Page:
“Mirah: Where Java Meets Ruby”

    Mirah, originally called Duby, was created by Charles Nutter. Started in 2009, Charles wanted “a 'Ruby-like' language, probably a subset of Ruby syntax, that [could] compile to solid, fast, idiomatic JVM bytecode." The word itself means ruby (the actual gemstone) in Javanese, the national language of of Java. This talk will discuss how to get started using Mirah, some of the differences between Java, the JVM, and Ruby, and the confluence bringing the best parts together.

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    Image of R. Tyler Croy

    R. Tyler Croy


    R. Tyler Croy is a developer based in California, with 8 years of dynamica language experience under his belt. Nowadays he's mixing and matching between JVM-based langauges such as Groovy, Java, and Ruby to solve large-scale infrastructure challenges for Lookout, Inc. At Lookout, Tyler runs the team which supports tools and infrastructure for the rest of the engineering organization. One focus of his team is contributing to JRuby and its tooling, to make developers more effective and successful. Tyler is also the driving force behind many of Lookout's open-source contributions and their hackers blog, Outside of work, Tyler has been a long-time open-source contributor; you can find his contributions, under rtyler on GitHub.

    “JRuby Gradle - Bringing Java Power Tools to Ruby”

    One of the most useful aspects of JRuby is the ease at which one can integrate tools from the Java ecosystem. For developers building hybrid applications though, using Ruby tools like Bundler and Rake can result in unpleasant hacks. If you stick to classic Java tools like Maven, it can feel like writing Ruby with a straight-jacket on. This lack of mature tooling to support Java/Ruby applications leaves developers in an uncanny valley between the two universes..

    With the recent rise of Gradle, which was designed to support a polyglot ecosystem through a rich plugin architecture, there is light at the end of the tunnel for JRuby developers!

    This talk will introduce the jruby-gradle project, an effort to combine the very best in Java tooling with the Ruby world, providing top-notch integration for JRuby devs. During the talk we will cover the motivations of the jruby-gradle project and describe how it helps bridge the gap between Java and Ruby. By combining the flexibility of JRuby with the power of Gradle, we can breathe new life into JRuby, opening it up to an even broader audience than before.

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    Image of Anika Lindtner

    Anika Lindtner


    Anika was born and raised in Berlin. Since July 2013 she works at Travis CI - as the first woman and the employee Nr. 6. She runs the Travis Foundation, aiming to make open-source even better and with it manages Rails Girls Summer of Code - a three months scholarship program in Open Source.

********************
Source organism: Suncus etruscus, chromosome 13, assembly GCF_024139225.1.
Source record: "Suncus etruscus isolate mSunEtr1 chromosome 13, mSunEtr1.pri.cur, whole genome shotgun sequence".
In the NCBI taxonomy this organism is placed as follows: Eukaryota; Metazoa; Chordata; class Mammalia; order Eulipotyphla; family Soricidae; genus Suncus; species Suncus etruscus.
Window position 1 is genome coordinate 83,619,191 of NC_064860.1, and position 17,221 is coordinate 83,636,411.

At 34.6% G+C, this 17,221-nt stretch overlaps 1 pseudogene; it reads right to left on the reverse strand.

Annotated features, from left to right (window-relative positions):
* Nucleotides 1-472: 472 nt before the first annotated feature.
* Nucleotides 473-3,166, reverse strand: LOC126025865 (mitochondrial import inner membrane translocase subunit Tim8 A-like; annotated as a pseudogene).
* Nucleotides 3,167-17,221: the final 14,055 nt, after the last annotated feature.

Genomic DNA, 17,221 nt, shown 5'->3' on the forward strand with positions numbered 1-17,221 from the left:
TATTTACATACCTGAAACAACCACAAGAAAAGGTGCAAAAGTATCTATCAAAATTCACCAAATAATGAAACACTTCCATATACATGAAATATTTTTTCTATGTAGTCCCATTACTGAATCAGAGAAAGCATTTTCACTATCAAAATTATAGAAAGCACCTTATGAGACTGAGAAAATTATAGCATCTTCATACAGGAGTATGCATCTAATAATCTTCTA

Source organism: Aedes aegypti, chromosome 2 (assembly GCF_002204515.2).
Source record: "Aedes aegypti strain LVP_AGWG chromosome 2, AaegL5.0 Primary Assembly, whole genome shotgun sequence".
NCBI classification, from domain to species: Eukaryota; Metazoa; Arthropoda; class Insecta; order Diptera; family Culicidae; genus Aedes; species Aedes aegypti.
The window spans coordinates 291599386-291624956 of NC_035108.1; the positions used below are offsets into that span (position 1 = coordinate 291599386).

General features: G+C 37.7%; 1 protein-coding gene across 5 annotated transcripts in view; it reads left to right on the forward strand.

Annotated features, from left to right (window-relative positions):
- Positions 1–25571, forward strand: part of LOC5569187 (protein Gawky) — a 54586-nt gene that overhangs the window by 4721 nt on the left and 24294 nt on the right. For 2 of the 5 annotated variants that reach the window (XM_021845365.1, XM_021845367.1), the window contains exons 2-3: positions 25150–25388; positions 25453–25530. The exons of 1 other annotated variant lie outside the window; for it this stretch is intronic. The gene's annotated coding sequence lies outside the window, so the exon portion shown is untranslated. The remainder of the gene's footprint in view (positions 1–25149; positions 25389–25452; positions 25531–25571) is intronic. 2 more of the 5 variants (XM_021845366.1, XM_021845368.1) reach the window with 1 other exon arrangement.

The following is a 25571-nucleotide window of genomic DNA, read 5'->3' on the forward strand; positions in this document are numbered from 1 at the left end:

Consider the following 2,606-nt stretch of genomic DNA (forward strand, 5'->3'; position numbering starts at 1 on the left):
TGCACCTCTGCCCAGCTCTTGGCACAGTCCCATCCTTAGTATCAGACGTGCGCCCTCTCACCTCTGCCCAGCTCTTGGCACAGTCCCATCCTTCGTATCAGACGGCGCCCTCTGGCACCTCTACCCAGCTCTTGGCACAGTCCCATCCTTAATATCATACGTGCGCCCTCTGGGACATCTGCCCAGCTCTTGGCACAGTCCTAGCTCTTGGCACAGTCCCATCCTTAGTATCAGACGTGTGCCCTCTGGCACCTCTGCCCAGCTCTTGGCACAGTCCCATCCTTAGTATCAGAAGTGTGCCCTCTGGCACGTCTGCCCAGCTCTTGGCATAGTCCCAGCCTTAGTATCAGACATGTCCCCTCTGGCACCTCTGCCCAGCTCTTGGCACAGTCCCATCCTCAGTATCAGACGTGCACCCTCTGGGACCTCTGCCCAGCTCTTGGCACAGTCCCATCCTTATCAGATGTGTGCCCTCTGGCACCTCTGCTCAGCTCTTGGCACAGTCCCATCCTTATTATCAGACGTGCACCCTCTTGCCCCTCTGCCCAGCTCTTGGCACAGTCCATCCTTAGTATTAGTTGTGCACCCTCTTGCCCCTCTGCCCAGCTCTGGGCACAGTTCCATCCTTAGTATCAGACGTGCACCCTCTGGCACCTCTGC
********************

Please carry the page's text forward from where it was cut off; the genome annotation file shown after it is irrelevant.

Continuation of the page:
Anika once was a poetry slam artist, a teacher and worked at an ad agency. She can also draw monsters, knit hats with pom poms and likes urban gardening.

    “How you can fix your community in one day”

    This talk will teach you a magic trick. It will show you to stop our communities from breaking apart. Studies have shown that half the women who enter the technology field will leave over time. HALF! What’s happening? How did we get here? What can we do? In my talk I will show you how we can fix the diversity problem, and why we should care. I'll tell you a true story about about role models, Rails Girls Summer of Code, broken stereotypes - and cat gifs. How to build community-driven initiatives that change our world. And the best part is: Everyone can do it. In one day.

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    Image of Rocky Jaiswal & Michal Olah

    Rocky Jaiswal & Michal Olah


    Rocky is a software developer with over a decade of experience in software design and programming. He enjoys coding in Ruby, JavaScript, Scala and Go. He loves working on open-source projects and tinkers with technology in his free time. He has been a speaker at AgileNCR 2010, Agile Tours 2010, IndicThreads Conference on Cloud Computing 2011, Ruby Conf India 2012&2013 and IndicThreads Software Development Conference 2012&2013. He is currently working as a programmer with crealytics GmbH, Berlin. His blogs / videos can be found on

    Michal is a software developer with more than 7 years of IT experience, providing software design, development and implementation of internet/intranet applications for data management and data analysis projects. His scope of expertise includes web application development built upon existing-standards (Ruby on Rails, J2EE, JSP, JavaScript, MS Visual C#, Sass, Haml). He also has wide experience with project development, research and collaborations on various design and planning levels.

    “Scaling Ruby applications with Mesos and Docker”